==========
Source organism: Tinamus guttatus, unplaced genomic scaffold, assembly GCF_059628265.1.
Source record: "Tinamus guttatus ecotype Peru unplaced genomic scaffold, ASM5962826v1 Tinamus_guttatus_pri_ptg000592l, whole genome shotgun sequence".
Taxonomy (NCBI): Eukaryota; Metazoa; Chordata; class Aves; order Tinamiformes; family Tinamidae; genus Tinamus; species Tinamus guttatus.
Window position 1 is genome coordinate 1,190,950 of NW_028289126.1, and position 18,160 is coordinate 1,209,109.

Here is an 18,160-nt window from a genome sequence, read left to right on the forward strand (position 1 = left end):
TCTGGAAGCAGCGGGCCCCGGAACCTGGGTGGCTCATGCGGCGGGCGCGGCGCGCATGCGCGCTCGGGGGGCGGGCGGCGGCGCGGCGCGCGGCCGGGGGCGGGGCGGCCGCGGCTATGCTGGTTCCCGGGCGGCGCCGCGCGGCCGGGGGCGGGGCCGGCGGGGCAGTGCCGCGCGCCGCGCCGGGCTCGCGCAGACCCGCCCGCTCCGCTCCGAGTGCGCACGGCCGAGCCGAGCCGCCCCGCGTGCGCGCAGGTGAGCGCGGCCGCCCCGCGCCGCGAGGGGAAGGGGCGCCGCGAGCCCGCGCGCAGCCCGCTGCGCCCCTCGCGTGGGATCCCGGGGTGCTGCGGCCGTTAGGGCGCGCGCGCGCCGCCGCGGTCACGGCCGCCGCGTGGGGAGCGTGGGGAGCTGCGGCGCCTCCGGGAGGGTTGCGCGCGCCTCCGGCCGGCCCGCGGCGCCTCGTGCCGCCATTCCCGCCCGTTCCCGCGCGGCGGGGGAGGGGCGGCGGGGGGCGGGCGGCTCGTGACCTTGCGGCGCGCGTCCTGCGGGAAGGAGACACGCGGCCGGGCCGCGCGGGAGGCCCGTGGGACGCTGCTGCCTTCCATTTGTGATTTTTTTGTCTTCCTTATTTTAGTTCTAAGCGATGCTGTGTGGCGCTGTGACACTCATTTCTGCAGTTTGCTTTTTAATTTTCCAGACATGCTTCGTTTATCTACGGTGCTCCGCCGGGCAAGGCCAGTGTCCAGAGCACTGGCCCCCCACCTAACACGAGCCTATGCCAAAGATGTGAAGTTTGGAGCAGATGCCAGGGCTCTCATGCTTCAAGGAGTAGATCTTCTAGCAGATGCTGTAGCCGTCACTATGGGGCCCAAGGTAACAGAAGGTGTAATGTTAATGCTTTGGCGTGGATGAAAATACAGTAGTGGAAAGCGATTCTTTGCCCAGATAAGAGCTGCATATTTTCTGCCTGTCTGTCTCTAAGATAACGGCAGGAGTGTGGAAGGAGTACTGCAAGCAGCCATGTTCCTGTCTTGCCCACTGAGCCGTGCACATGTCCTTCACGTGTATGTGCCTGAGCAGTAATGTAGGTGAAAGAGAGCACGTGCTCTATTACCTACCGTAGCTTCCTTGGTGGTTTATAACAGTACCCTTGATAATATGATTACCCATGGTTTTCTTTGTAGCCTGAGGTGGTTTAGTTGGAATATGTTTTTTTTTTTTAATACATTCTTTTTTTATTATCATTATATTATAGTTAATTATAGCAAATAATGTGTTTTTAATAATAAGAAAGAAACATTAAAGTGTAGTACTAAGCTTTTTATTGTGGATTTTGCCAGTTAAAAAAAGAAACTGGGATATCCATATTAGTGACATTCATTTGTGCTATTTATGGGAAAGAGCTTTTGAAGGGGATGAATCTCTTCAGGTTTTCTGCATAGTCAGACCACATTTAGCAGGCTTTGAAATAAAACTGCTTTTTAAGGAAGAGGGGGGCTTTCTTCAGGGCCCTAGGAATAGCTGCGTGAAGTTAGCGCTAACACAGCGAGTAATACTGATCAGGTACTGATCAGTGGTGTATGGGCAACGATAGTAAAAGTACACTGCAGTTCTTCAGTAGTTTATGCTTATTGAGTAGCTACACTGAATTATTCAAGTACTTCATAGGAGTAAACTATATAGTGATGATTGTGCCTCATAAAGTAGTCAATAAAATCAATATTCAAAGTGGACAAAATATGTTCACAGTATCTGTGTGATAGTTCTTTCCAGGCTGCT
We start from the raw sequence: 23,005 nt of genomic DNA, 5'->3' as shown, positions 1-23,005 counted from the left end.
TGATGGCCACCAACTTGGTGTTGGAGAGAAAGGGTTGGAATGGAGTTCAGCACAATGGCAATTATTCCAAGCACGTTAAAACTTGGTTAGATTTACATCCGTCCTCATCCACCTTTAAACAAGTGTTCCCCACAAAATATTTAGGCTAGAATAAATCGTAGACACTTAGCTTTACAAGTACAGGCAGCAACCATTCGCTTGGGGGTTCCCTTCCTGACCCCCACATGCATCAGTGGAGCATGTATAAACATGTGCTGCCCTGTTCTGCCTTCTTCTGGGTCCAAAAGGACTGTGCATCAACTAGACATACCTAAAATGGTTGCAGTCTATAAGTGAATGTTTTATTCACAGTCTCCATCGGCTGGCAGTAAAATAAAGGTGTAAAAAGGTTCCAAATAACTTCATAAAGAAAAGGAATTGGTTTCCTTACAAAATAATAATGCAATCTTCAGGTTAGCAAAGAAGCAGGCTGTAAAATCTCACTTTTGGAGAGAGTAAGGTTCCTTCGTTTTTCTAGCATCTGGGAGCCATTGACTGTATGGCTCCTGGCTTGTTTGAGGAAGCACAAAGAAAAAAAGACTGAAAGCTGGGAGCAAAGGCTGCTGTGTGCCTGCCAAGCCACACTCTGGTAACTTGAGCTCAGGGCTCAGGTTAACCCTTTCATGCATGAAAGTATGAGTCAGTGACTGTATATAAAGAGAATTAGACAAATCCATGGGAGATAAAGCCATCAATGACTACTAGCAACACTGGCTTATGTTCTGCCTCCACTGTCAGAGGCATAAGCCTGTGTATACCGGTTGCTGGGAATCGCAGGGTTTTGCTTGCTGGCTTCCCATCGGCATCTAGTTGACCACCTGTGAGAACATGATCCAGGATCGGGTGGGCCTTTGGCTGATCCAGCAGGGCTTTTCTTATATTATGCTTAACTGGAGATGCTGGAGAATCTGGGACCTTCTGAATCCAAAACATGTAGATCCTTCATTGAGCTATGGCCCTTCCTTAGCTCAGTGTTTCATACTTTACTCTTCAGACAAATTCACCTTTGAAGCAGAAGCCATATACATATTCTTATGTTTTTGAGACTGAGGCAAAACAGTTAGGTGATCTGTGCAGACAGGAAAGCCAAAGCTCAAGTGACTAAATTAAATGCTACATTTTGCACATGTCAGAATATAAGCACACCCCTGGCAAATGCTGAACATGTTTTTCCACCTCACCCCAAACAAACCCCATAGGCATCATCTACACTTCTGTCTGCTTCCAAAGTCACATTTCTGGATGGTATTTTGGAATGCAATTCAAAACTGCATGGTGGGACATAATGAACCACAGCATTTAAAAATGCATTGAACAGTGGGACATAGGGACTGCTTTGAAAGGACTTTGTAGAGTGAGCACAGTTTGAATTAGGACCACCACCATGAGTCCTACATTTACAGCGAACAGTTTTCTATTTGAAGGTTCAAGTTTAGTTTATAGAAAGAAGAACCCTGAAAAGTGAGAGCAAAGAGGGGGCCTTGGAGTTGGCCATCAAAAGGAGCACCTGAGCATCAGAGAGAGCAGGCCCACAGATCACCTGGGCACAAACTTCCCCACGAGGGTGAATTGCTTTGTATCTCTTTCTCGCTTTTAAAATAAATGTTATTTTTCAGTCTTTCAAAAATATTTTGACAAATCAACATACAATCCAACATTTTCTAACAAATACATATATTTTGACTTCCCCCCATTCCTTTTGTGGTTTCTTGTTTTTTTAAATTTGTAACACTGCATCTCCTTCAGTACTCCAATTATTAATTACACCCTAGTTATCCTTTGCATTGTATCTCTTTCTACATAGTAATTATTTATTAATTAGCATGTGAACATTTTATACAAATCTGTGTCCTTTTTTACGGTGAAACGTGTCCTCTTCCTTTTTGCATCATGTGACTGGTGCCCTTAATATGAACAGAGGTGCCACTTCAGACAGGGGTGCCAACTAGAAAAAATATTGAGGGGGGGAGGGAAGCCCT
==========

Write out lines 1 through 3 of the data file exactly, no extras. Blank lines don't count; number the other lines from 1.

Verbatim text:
Source organism: Tinamus guttatus, unplaced genomic scaffold, assembly GCF_059628265.1.
Source record: "Tinamus guttatus ecotype Peru unplaced genomic scaffold, ASM5962826v1 Tinamus_guttatus_pri_ptg000592l, whole genome shotgun sequence".
Taxonomy (NCBI): Eukaryota; Metazoa; Chordata; class Aves; order Tinamiformes; family Tinamidae; genus Tinamus; species Tinamus guttatus.